If you like this one, and you like reading about young magician finding his powers, try The Magic Thief. If it’s dragons you like, try The Dragons of Ordinary Farm or Timothy and the Dragon’s Gate or Fablehaven: Secrets of the Dragon Sanctuary.
Here’s a fun book for Percy Jackson fans. Rick Riordan (Senior Scribe, Camp Half-Blood) has compiled “three of Percy Jackson’s most dangerous adventures never before committed to paper” as well as confidential interviews with Percy Jackson, Annabeth Chase, and Grover Underwood. Author: Rick Riordan
I liked the character interviews the best – great questions are asked. Percy, Annabeth and Grover are really put on the spot! For example:
Who would you least like to meet in a dark alley – a Cyclops or an angry Mr. D?
If you had to trade Riptide for another magic item, whose item would you choose?
Of all your Camp Half-Blood friends, who would you most like to have with you in battle?
Susan, Roy, Henry & Emma live in Iowa. It’s summer, it’s hot and they’re bored. They do have bikes though, so they take off exploring. They really don’t expect to have much happen, but riding bikes is at least more interesting than sitting on the porch bored and hot. Imagine their surprise when they find a mysterious brick wall rising up out of the middle of a cornfield.
The kids try to think of all the different reasons the wall might be there. Thinking about this is at least interesting and something to do, but the sun is still hot. The kids are hot. The kids are thirsty. One of them wishes for a root beer float and suddenly the kids find themselves transported to a diner…serving root beer floats! Now this is a discovery!
Through trial and error the kids figure out the rules that make the wishing wall work. They find that they can wish their way through time or space. Each friend takes a turn making a wish and crazy adventures follow. Whenever magic is concerned, it’s always important to keep in mind, “be careful what you wish for!” I thought it was a nice change of pace to read a magical story where the fate of mankind doesn’t hang in the balance…a kind of magic that makes a root beer float appear when you really need one!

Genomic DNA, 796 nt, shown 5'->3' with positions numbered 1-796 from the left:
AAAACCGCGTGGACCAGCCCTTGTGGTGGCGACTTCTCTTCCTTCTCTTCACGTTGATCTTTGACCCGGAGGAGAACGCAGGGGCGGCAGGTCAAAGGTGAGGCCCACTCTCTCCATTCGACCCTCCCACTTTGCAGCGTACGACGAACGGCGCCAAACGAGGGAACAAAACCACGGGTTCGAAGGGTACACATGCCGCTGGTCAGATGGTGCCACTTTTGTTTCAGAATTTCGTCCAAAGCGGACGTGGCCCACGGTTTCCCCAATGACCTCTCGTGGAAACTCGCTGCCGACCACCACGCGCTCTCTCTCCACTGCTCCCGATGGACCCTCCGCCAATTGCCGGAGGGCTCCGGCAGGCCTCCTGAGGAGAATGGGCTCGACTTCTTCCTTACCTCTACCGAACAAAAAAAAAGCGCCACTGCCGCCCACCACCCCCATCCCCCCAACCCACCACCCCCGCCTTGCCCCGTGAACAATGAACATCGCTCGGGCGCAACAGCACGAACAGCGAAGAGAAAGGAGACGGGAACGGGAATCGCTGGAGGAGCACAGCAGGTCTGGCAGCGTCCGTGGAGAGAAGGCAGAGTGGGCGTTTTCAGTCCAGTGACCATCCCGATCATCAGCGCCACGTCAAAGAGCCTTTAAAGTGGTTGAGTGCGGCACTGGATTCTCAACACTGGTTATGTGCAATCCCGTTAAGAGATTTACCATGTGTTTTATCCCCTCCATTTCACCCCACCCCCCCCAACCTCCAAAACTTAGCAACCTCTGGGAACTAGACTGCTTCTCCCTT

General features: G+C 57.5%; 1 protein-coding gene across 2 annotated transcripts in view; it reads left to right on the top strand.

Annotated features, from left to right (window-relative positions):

In the story, the kids like the Edward Eager Half Magic series of books. These are real books that you can read too. In the Hal f Magic books, bored kids find a magic coin. The problem with the coin is you only get half your wish, so lots of crazy adventures happen. Author: Laurel Snyder
If you like this one, you also might like The Penderwicks. There isn’t any magic in the Penderwick books but the kids have fun adventures anyway riding their bikes, exploring and doing the things kids do when there aren’t adults around…because if you aren’t out on your bike exploring with your friends, you’ll never find a magic coin or a magic brick wall!
The ninth book in a series of fifteen books/the first book in a mid-series trilogy, and a great book with a clever plot. Author: Kathryn Lasky Reveiwer: Keithen
I have read several books by Kathryn Lasky but had never heard of this series until Keithen turned in this review. (I guess librarians just don’t know everything!) If there are fifteen books in the series kids must like these books! The main characters are owls. Interesting! Here is a description of the series from the publisher:
“Out of the darkness, heroes will rise…Soren, Gylfie, Twilight, and Digger are an unlikely band of heroes. They have come together from different kingdoms to fight a fiecrce, mysterious enemy. Together, the four friends have traveled to the Grat Ga’Hoole Tree to train with a mythic community of owls who rise nightly to perform noble deeds. Soon they will have the wisdom and bravery required to destroy the evil that lurks in their midst.”
Friends, danger, heroes, destroying evil…sounds really, good, I’m going to put this one on hold.